For the first time in more than 25 years, the Center for Maine Contemporary Art will present, in effect, three solo exhibitions by three generations of well-established and distinguished artists with strong Maine connections — Will Barnet, Yvonne Jacquette and Dozier Bell.

The exhibitions will open with a 5 to 7 p.m. public reception Wednesday, Aug. 4 at CMCA, 162 Russell Ave., and will continue through Sept. 25.

Barnet’s exhibition, “Master Printmaker: Selections from Five Decades,” combines widely known representational prints of family and personal memories with a series of very rare, less well-known abstract prints from the 1950s and ’60s. The exhibition offers a strong cross-section of Barnet’s interest in printmaking, which reaches back to his early days in the 1930s at the Boston Museum School and Art Students League in New York. Barnet, now 99 years old, taught at the Art Students League for four decades. His teaching there and at Cornell and Yale universities and the Pennsylvania Academy of Fine Art influenced many famous American artists.

Barnet has received several of the most prestigious awards available to artists and his works are in many of the foremost museums in America including New York’s Metropolitan Museum of Art, Whitney Museum of Art and Museum of Modern Art, as well as in many of Maine’s top museums. He has enjoyed more than 80 solo exhibitions. His show will be in the Tucker and Brown galleries.

Jacquette’s exhibition, “AERIALS: Paintings, Prints, Pastels,” emphasizes the theme for which she is renowned: elevated views of cities and landscapes. She began these works as watercolors, drawn sketches or photographs created in or taken from skyscrapers or rented airplanes. Jacquette later expanded upon them in her studios in New York City and Sears Mont. Nocturnal views offering dramatic use of contrasting colors and an increasing move toward abstraction coupled with dots of color are her trademarks. Spatial configurations, often coupled with multiple perspectives, become ever more inventive and often create in the viewer a sense of balance and imbalance and even floating freely through space. The majority of the more than 40 works in the exhibition include lesser-known pastels; there are five sizable black-and-white editioned woodcuts, as well.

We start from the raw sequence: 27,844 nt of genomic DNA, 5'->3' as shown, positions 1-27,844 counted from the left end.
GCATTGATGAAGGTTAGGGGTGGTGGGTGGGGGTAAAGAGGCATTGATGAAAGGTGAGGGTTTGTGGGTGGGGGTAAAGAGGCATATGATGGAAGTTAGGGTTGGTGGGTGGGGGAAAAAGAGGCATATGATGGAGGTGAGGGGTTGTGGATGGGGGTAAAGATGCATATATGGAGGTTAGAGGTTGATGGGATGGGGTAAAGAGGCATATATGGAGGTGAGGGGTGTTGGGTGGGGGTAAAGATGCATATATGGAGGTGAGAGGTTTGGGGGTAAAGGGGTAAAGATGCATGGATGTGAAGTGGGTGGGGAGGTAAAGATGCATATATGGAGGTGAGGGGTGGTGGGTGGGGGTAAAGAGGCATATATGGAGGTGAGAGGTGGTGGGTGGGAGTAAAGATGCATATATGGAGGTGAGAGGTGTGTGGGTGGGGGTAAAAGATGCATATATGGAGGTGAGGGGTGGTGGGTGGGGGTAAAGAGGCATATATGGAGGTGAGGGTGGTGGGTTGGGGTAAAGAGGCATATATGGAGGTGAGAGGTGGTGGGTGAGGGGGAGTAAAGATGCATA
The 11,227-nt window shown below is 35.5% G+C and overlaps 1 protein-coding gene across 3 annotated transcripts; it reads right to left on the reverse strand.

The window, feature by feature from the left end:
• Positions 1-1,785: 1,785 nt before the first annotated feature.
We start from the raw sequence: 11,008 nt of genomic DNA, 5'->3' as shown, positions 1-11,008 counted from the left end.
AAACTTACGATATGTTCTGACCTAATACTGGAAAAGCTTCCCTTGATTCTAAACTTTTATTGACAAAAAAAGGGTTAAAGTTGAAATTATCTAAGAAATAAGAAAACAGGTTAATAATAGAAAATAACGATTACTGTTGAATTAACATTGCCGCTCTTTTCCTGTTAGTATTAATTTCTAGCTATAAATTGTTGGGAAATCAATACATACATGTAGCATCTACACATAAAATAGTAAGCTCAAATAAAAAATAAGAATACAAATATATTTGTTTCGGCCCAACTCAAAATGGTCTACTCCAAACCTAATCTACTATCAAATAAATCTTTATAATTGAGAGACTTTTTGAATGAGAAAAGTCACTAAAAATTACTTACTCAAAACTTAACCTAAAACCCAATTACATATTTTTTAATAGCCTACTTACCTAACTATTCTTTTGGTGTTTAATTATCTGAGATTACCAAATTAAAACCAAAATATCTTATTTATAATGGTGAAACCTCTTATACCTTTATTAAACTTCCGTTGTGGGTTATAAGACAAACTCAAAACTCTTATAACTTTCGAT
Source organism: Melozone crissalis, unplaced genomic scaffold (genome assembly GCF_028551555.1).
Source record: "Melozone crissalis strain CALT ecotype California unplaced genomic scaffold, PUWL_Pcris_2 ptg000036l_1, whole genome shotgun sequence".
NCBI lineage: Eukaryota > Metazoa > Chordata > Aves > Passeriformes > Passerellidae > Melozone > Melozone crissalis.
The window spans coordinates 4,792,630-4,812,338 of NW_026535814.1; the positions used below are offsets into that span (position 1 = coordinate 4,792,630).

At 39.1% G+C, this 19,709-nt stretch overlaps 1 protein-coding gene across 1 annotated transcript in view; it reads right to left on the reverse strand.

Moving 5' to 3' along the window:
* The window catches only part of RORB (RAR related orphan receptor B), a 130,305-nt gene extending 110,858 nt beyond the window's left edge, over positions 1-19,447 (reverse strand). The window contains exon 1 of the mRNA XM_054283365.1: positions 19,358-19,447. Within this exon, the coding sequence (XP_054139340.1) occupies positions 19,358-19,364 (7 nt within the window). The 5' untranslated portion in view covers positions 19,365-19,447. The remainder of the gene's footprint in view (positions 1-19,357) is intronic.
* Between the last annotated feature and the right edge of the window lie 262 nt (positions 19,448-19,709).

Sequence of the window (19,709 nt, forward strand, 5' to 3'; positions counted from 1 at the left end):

Jacquette has taught at the Pennsylvania Academy of Fine Art and at the world-renowned Skowhegan School of Painting and Sculpture, and she has enjoyed many solo exhibitions. Her work is included in all major museums in Maine; the Museum of Modern Art, Whitney Museum of American Art and Metropolitan Museum of Art in New York City; and the Yale University Art Gallery and Library of Congress and Hirshhorn Museum and Sculpture Garden in Washington, D.C., among many others. Her show will be in the main gallery

Bell, a Maine native and Waldoboro resident, presents “Moment,” a combination of large, beautiful, brooding paintings and drawings accomplished over the past decade. This work marks a shift from her long-standing interest in reflecting an inner spiritual and psychological life to reflections upon her life experiences.

Bell attended the Skowhegan School of Painting and Sculpture and earned a master of fine arts degree at the University of Pennsylvania, where she studied with Neil Deliver. She also has studied with Jacquette. Bell has participated in 55 group shows nationwide and 27 solo exhibitions, including 10 in various New York City galleries. She received an honorary doctor of fine arts from Maine College of Art, as well as several fellowships and grants. her show will be in the loft gallery.

The Center for Maine Contemporary Art is a nonprofit organization advancing contemporary art in Maine through exhibitions and educational programs. Hours are Tuesdays through Saturdays from 10 a.m. to 5 p.m. and Sundays from 1 to 5 p.m. Admission to the galleries is free.

VillageSoup Art/Entertainment Editor Dagney Ernest can be reached at 207-594-4401 or by e-mail to